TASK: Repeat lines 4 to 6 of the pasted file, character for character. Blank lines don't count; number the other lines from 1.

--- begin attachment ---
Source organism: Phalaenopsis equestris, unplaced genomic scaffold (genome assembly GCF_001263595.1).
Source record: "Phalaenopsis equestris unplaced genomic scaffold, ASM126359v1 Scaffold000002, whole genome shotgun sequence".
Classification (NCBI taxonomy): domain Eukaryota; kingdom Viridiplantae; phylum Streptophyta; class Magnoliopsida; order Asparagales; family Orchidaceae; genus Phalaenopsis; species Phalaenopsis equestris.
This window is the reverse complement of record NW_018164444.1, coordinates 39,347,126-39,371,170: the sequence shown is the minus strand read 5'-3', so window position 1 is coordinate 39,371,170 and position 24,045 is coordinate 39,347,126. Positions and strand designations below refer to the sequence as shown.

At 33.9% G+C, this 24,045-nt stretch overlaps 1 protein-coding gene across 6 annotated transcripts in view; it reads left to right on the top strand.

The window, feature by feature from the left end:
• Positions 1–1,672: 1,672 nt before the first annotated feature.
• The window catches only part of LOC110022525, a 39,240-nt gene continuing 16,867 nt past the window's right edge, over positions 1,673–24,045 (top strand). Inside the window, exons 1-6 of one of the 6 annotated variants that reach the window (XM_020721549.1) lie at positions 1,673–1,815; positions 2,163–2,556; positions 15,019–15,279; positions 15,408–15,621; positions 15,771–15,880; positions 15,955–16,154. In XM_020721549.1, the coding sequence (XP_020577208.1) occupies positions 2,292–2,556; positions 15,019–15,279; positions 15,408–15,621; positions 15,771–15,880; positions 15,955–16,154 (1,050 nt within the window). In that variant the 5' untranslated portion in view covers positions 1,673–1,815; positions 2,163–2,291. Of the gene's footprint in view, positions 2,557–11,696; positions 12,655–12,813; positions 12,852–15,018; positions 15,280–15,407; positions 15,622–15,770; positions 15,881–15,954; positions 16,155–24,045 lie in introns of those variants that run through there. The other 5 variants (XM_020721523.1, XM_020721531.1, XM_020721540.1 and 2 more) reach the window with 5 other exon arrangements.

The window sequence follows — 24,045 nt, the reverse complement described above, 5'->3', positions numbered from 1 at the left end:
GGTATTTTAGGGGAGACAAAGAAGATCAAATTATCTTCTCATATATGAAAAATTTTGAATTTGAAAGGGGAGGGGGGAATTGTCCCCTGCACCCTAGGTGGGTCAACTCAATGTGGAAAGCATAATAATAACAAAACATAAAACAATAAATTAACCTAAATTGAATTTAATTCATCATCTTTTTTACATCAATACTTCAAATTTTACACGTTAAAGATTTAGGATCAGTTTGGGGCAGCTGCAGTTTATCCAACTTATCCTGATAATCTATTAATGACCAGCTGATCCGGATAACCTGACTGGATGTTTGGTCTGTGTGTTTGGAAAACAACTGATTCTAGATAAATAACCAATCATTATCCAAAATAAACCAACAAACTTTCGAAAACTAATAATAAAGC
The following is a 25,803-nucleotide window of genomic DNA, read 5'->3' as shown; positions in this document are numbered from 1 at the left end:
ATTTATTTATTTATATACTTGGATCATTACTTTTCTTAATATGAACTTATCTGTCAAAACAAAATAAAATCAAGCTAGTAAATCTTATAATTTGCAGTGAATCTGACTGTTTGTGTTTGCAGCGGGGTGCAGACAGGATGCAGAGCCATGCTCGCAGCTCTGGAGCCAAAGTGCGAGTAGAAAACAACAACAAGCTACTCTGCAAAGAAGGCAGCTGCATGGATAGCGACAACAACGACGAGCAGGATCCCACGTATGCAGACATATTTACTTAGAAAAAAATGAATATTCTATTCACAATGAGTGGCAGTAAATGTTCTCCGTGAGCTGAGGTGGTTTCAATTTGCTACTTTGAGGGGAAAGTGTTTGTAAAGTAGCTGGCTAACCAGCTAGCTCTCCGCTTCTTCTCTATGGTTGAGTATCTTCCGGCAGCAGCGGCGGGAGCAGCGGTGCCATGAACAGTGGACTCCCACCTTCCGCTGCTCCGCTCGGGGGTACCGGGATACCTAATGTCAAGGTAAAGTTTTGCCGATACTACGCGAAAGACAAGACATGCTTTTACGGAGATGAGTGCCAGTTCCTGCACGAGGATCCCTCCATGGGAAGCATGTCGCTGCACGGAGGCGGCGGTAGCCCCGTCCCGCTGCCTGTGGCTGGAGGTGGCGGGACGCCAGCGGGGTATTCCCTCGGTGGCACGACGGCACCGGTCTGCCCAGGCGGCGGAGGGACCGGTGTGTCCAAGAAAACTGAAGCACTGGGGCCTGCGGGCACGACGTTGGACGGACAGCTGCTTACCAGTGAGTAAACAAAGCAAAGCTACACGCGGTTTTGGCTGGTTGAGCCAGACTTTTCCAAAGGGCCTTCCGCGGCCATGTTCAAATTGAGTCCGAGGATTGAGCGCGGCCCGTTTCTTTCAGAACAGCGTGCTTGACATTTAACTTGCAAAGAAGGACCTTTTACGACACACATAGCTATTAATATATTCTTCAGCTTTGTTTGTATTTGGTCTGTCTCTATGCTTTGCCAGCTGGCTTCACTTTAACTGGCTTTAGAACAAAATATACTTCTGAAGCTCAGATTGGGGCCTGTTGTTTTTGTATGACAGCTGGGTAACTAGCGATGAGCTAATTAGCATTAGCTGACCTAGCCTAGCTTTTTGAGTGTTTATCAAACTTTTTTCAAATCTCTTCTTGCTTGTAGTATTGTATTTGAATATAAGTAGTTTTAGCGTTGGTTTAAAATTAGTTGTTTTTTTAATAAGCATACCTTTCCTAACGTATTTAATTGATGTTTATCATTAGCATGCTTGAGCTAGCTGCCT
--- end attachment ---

This window is the reverse complement of record NW_018164444.1, coordinates 39,347,126-39,371,170: the sequence shown is the minus strand read 5'-3', so window position 1 is coordinate 39,371,170 and position 24,045 is coordinate 39,347,126. Positions and strand designations below refer to the sequence as shown.

At 33.9% G+C, this 24,045-nt stretch overlaps 1 protein-coding gene across 6 annotated transcripts in view; it reads left to right on the top strand.

The window, feature by feature from the left end: